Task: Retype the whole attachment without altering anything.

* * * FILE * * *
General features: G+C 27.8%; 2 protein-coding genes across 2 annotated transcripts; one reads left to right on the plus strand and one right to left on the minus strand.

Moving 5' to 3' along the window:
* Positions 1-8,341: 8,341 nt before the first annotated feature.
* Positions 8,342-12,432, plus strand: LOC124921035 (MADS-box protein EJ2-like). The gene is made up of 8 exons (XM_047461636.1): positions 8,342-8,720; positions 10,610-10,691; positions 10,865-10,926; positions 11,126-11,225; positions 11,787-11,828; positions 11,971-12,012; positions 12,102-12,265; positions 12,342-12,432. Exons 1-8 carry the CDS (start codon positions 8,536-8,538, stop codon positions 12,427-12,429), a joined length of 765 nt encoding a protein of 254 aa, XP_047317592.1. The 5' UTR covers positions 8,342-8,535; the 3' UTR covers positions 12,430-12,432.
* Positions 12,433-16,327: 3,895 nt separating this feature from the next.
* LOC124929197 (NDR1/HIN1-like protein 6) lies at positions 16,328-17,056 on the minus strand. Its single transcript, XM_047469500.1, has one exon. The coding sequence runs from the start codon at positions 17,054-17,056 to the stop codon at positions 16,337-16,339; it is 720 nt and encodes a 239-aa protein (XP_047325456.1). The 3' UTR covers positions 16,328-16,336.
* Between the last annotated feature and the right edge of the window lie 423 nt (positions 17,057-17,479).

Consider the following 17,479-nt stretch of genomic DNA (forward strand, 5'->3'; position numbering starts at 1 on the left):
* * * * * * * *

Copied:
General features: G+C 27.8%; 2 protein-coding genes across 2 annotated transcripts; one reads left to right on the plus strand and one right to left on the minus strand.

Moving 5' to 3' along the window:
* Positions 1-8,341: 8,341 nt before the first annotated feature.
* Positions 8,342-12,432, plus strand: LOC124921035 (MADS-box protein EJ2-like). The gene is made up of 8 exons (XM_047461636.1): positions 8,342-8,720; positions 10,610-10,691; positions 10,865-10,926; positions 11,126-11,225; positions 11,787-11,828; positions 11,971-12,012; positions 12,102-12,265; positions 12,342-12,432. Exons 1-8 carry the CDS (start codon positions 8,536-8,538, stop codon positions 12,427-12,429), a joined length of 765 nt encoding a protein of 254 aa, XP_047317592.1. The 5' UTR covers positions 8,342-8,535; the 3' UTR covers positions 12,430-12,432.
* Positions 12,433-16,327: 3,895 nt separating this feature from the next.
* LOC124929197 (NDR1/HIN1-like protein 6) lies at positions 16,328-17,056 on the minus strand. Its single transcript, XM_047469500.1, has one exon. The coding sequence runs from the start codon at positions 17,054-17,056 to the stop codon at positions 16,337-16,339; it is 720 nt and encodes a 239-aa protein (XP_047325456.1). The 3' UTR covers positions 16,328-16,336.
* Between the last annotated feature and the right edge of the window lie 423 nt (positions 17,057-17,479).

Consider the following 17,479-nt stretch of genomic DNA (forward strand, 5'->3'; position numbering starts at 1 on the left):